People living in the Arctic are facing a rapidly changing environment and increasing human activity in the region. Observations inform actions in the face of these changes, but observing system design and coordination approaches developed for more focused networks at mid- and low latitudes are not necessarily directly applicable in more complex Arctic settings. Requirements for these are more demanding, not only because logistics and operating conditions in these regions are more challenging, but also due to a greater need for cross-disciplinary and cross-sector prioritization and refinement from the local to the pan-Arctic scale.
The concept of Shared Arctic Variables (SAVs) emerged from the Arctic Observing Summit 2020 and work by the Sustaining Arctic Observing Networks (SAON) as an attempt to define sets of observables that can help to solve problems on a local or regional scale in the Arctic. SAVs align with “Essential Variables (EVs)” as defined by global observing frameworks, in that they guide coordinated observations across phenomena of interest to multiple sectors. SAVs are responsive to the information needs of everyone affected by the rapid changes taking place in the Arctic, including Indigenous people and organizations, northern communities, operational agencies, academia, industry and government.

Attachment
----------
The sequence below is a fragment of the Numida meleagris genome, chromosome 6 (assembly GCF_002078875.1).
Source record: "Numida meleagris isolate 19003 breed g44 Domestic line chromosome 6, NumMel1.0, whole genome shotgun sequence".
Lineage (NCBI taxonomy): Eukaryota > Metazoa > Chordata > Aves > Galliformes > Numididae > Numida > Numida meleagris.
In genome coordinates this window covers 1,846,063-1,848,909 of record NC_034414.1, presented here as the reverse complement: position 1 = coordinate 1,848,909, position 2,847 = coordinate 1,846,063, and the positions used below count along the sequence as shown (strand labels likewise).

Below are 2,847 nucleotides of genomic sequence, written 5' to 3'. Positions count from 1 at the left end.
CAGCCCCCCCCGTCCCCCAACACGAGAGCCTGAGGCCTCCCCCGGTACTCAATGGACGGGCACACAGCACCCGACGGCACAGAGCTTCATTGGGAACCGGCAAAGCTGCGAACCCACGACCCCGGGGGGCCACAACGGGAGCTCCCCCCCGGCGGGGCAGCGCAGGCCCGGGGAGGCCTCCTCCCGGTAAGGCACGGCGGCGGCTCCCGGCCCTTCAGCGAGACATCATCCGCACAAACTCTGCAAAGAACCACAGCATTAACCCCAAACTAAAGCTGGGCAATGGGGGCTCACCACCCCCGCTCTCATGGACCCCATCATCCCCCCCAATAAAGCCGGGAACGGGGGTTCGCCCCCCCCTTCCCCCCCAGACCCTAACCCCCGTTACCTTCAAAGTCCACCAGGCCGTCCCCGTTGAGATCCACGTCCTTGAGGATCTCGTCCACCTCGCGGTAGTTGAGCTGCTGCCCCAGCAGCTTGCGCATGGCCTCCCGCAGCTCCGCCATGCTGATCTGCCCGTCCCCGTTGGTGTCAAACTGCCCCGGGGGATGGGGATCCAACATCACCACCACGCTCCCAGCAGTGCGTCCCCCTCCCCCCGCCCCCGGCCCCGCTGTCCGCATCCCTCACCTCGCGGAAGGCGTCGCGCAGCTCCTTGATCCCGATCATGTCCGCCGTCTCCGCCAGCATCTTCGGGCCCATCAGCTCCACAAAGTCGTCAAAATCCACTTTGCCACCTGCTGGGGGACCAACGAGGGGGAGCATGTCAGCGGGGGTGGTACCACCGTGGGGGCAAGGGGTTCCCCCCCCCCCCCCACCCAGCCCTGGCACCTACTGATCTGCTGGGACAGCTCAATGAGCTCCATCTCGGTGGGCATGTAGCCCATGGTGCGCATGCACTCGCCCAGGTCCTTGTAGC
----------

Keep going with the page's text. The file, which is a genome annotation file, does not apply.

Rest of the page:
The idea is to draw on the capacity of all the communities to co- design and co-manage observing efforts by gathering representatives from each into thematic Expert Panels, and to include Indigenous and Local Knowledge as well as science into the process (see Fig. 1). One important aspect of the SAV approach in contrast to the one for EVs is its focus on the local or regional scale needs and the key role of Indigenous and local communities in identifying sets of observables that would help in solving issues - an approach that has the potential to be a source of empowerment for those Arctic communities.
The entire concept of SAV expert panels, as guided through SAON and its ROADS process, has only recently been developed. Two research and networking projects have stepped forward to pilot the process: the US project RNA CoObs and EU project Arctic PASSION jointly with partners from Canada.
Shared Arctic Variables in Arctic PASSION
In Arctic PASSION currently, three Expert Panels, formed around three relevant themes with observation needs, are in the process of convening to provide input for defining SAVs. This includes impact and priority, spatial and temporal resolution, accuracy requirements, period, comparability, required commitment for observations, requirements for engaging and supporting Community Based Monitoring efforts. The Expert Panels will have diverse membership, combining the knowledge of Arctic community members and organizations, local experts, scientists from within and outside of Arctic PASSION, and those with decision-making and policy expertise (Fig.1). Each Expert Panel will develop a specific plan to support decision making, including the who, what, where, why, how, and when. Part of the mission for the Expert Panels is to recommend the sets of observables as SAVs to the SAON Advisory Panel, set up by SAON as part of its ROADS process (Fig. 2).